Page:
Georgia elections chief launches effort against mail-in voting fraud

Georgia Secretary of State Brad Raffensperger speaks Monday during a press conference at Liberty Plaza, across the street from the Georgia Capitol in downtown Atlanta. Raffensperger announced the creation of an “absentee ballot task force” that will investigate reports of fraud as Georgia expands mail-in voting for the May 19 primary election. (ALYSSA POINTER / ALYSSA.POINTER@AJC.COM)

Secretary of State Brad Raffensperger announced an initiative Monday to investigate any voting fraud that arises from widespread use of mailed-in ballots in Georgia’s primary.

Raffensperger, who mailed absentee ballot request forms to Georgia's 6.9 million active voters, said he wants to ensure no one takes advantage of the state's unprecedented reliance on remote voting for the May 19 primary.

A task force of election officials, prosecutors and law enforcement officers will investigate mismatched voter signatures, multiple voters at the same address and voters who use nonresidential addresses, Raffensperger said.

Election fraud is rare in Georgia, but Raffensperger said it could increase when voters avoid regular precincts during the coronavirus pandemic.

“We want to make sure … everyone’s vote counts once, it’s accurate, and that troublemakers can’t do things that don’t abide by that principle of one person, one vote,” Raffensperger, a Republican, said during a press conference outside the Georgia Capitol.

Raffensperger said absentee ballots are more vulnerable to fraud because they’re filled out away from poll workers, and mailed ballots don’t require photo ID. Georgia has required photo ID for in-person voting since 2005.

County election officials are bracing for a flood of absentee ballots as voters avoid human contact at the polls. In-person voting locations must remain open for early voting and on election day under Georgia law.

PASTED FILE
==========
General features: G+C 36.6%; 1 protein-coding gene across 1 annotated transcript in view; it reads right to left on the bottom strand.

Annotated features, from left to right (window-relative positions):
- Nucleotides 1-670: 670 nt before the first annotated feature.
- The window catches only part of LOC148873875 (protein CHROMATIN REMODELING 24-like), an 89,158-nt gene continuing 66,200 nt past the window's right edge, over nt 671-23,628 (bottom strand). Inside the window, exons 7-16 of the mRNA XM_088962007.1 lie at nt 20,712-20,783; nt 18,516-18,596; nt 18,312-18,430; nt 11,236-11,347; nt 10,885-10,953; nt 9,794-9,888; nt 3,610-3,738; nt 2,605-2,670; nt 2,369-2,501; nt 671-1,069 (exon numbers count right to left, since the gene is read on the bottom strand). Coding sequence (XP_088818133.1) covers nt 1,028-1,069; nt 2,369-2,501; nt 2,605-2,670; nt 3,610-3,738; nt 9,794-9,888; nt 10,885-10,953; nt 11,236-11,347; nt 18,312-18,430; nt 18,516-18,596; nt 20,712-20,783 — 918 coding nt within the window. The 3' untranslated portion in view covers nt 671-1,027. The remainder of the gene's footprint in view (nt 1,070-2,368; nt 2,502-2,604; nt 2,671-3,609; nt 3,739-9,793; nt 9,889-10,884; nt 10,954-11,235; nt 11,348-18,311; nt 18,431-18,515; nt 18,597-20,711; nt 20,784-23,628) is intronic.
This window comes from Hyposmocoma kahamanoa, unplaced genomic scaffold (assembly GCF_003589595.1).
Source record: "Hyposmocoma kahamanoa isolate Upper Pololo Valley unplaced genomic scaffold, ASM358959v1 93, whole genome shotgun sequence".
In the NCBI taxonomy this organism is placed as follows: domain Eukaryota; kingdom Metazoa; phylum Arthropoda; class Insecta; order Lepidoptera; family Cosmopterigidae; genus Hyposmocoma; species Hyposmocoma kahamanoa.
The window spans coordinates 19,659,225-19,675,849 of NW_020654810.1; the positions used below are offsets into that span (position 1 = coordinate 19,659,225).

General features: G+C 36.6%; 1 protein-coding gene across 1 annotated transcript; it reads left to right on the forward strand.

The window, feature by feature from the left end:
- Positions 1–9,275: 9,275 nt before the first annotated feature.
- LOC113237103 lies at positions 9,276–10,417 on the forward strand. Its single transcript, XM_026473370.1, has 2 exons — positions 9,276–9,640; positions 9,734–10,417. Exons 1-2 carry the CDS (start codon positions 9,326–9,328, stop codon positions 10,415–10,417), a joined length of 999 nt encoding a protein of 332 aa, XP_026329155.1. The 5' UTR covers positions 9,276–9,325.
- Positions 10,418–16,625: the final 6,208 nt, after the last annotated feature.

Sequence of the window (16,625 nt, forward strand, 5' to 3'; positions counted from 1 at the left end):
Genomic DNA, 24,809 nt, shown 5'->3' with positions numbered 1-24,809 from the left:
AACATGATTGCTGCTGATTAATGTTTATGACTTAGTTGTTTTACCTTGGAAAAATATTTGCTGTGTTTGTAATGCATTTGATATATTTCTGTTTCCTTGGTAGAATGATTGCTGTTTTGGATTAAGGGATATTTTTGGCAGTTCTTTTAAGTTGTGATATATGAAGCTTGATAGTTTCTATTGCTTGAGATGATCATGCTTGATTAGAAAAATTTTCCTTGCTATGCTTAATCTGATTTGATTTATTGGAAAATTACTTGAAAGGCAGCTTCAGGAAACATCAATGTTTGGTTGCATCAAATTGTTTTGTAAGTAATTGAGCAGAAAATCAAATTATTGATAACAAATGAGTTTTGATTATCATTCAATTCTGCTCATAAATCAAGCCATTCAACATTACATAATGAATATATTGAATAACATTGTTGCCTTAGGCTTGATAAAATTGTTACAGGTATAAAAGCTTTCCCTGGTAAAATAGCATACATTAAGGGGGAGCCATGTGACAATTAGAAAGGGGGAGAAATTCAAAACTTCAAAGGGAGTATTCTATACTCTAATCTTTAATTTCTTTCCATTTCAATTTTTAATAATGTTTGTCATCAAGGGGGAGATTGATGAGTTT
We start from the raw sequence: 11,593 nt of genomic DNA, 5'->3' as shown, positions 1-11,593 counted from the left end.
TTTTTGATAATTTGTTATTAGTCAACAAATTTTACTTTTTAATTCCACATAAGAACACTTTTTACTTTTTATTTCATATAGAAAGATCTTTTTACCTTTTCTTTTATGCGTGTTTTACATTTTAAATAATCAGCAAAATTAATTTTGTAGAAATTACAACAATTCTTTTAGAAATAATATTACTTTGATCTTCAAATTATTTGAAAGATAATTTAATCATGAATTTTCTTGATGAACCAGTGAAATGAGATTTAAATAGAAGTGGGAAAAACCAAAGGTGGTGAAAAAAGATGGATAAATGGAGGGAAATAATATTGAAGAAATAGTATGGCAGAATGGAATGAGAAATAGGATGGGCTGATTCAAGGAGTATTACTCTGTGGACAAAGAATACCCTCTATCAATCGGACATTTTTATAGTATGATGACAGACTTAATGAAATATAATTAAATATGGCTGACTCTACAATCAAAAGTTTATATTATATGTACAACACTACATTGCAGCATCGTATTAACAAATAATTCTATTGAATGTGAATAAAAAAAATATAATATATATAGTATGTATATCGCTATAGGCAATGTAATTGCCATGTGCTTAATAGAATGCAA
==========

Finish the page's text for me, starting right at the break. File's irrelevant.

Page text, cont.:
The Democratic Party of Georgia criticized Raffensperger, saying he’s using the public health emergency to attack voters’ ability to cast their ballots.

“Years of evidence show us that voter fraud does not exist in Georgia, but voter suppression does,” said Scott Hogan, the Democratic Party’s executive director. “Raffensperger’s announcement of an absentee ballot fraud task force is state-sponsored voter intimidation.”

House Speaker David Ralston, a Republican from Blue Ridge, said last week that heavy use of absentee voting could lead to election fraud, a concern frequently raised by Republicans.

Ralston said he’s concerned that election fraud could occur if people collect and mail absentee ballots for their candidates. A Georgia law passed last year only allows voters, their family members or people living in their households to mail absentee ballots.

The task force will also research proposing a new law that would make it a crime for someone to cast a ballot in Georgia and another state at the same time, Raffensperger said.

He didn’t immediately announce the names of the people who will serve on the task force.

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